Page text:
This project will investigate high temperature events in the coastal Antarctica using a combination of station observations, assimilated data sets as well as regional climate simulations.

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Image Captions

The world record daily temperature anomaly, at Dome C, Antarctica on 18th March, 2022.,Sea ice and topograph near the Antarctic coast


This project aims to answer two questions:

1) What are the key stages and dynamical drivers of the high temperature events along coastal Antarctica?

2) To what extent is projected climate change linked to high temperature events?

These two questions will be addressed by undertaking the following research tasks:

T1. Categorize past high temperature extreme events in terms of in terms of magnitude, duration, frequency, and regional variation using ERA5 reanalysis stored by the JASMIN super-data-cluster. The influences of blocking and moist transfer in enhancing such events will be investigated. Meteorological observations from the Antarctic stations assembled by the READER project of the Scientific Committee on Antarctic Research (SCAR) will be used for validation.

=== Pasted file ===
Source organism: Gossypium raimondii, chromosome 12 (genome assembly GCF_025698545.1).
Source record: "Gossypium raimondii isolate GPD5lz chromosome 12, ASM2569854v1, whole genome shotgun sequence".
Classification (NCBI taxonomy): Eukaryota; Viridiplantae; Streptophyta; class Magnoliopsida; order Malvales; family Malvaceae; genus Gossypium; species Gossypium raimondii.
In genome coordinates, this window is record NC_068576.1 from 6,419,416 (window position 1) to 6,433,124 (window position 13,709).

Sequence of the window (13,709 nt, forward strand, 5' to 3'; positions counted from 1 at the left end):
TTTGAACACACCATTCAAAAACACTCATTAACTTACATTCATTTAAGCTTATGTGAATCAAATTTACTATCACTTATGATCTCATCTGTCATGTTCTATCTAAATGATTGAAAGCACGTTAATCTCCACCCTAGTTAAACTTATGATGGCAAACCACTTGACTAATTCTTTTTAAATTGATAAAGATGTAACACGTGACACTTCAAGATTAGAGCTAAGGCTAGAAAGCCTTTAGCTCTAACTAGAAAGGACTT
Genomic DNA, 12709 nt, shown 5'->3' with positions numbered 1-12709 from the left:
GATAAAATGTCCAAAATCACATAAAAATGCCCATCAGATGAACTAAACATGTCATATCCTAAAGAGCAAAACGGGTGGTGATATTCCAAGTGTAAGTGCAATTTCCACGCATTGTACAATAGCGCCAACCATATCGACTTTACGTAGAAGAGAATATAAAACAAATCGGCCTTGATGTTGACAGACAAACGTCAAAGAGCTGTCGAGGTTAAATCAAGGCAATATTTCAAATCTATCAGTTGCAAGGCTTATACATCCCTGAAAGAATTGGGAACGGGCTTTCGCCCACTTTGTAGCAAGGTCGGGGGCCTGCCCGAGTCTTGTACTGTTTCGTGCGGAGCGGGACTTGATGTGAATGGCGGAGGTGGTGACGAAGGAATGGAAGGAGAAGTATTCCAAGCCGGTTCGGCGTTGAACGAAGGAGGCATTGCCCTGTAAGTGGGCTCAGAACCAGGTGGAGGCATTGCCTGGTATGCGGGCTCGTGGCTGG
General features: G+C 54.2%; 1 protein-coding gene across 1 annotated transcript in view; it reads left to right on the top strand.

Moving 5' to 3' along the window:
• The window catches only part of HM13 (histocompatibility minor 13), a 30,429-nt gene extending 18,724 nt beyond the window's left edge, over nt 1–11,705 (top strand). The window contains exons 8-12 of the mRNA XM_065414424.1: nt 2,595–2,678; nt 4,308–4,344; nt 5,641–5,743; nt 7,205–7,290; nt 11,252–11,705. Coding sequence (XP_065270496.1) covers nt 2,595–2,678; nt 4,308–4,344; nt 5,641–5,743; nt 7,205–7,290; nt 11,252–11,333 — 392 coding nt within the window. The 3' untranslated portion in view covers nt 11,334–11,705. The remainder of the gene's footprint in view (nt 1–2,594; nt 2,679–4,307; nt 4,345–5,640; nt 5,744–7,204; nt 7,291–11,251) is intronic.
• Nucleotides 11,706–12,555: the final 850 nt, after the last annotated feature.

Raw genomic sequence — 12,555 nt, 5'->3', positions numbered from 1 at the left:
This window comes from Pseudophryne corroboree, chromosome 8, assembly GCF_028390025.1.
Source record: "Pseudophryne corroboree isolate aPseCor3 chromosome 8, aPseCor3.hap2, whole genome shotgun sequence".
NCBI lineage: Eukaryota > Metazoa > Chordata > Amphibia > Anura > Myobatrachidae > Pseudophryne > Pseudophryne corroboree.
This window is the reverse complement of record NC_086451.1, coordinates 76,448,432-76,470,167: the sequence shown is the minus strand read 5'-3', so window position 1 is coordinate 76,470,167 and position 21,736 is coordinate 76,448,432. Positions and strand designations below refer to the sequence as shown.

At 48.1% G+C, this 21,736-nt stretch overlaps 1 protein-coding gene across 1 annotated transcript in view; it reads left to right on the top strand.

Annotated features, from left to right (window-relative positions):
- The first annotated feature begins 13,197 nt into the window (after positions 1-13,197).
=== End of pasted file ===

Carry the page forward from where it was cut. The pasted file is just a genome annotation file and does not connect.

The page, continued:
T2. Undertake case studies to elucidate the life cycle of representative high temperature events for a few selected regions using and further developing the existing diagnostics (Byrne et al. 2018; Turner et al. 2021). Emphasis will be placed upon the dynamical processes that can be captured by potential vorticity advection, moist eddy transfer via atmospheric rivers, latent heat release, and vertical motion.

T3. Perform model simulations to better understand the life cycle of high temperature events analyzed via T2 using the nested configuration of the UK Met Office Unified Model with high-resolution (~5-10 km). Analyze and compare the model output against ERA5 reanalysis and station-based observations.

T4. Develop regional ‘fingerprints’ between the key meteorological variables affecting the high temperature events and the broader-scale circulation patterns based on knowledge obtained from T1-T3. Identify the key factors that have led to certain cluster / behavior of high temperature events and their inter-annual to multi-decadal variability.